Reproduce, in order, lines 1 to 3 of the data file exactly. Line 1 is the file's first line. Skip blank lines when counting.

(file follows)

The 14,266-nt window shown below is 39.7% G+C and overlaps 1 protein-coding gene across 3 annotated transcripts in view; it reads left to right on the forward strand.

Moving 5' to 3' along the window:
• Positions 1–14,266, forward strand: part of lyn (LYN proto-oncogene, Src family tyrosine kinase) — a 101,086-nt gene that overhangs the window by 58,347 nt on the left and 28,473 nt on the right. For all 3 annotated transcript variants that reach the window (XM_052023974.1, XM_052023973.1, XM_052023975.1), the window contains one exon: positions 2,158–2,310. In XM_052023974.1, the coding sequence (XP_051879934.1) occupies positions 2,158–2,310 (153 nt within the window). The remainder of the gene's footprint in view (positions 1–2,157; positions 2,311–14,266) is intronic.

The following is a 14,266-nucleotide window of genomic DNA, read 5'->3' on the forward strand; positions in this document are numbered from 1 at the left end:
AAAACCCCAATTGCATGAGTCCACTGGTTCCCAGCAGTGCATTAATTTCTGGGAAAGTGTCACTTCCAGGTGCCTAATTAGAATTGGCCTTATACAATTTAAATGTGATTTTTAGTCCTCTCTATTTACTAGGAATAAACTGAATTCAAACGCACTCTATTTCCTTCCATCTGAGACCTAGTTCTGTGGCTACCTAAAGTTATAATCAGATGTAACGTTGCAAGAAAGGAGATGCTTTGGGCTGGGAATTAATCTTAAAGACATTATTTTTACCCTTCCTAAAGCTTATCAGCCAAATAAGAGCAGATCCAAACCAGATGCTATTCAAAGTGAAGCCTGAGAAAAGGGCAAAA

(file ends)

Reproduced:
The 14,266-nt window shown below is 39.7% G+C and overlaps 1 protein-coding gene across 3 annotated transcripts in view; it reads left to right on the forward strand.

Moving 5' to 3' along the window:
• Positions 1–14,266, forward strand: part of lyn (LYN proto-oncogene, Src family tyrosine kinase) — a 101,086-nt gene that overhangs the window by 58,347 nt on the left and 28,473 nt on the right. For all 3 annotated transcript variants that reach the window (XM_052023974.1, XM_052023973.1, XM_052023975.1), the window contains one exon: positions 2,158–2,310. In XM_052023974.1, the coding sequence (XP_051879934.1) occupies positions 2,158–2,310 (153 nt within the window). The remainder of the gene's footprint in view (positions 1–2,157; positions 2,311–14,266) is intronic.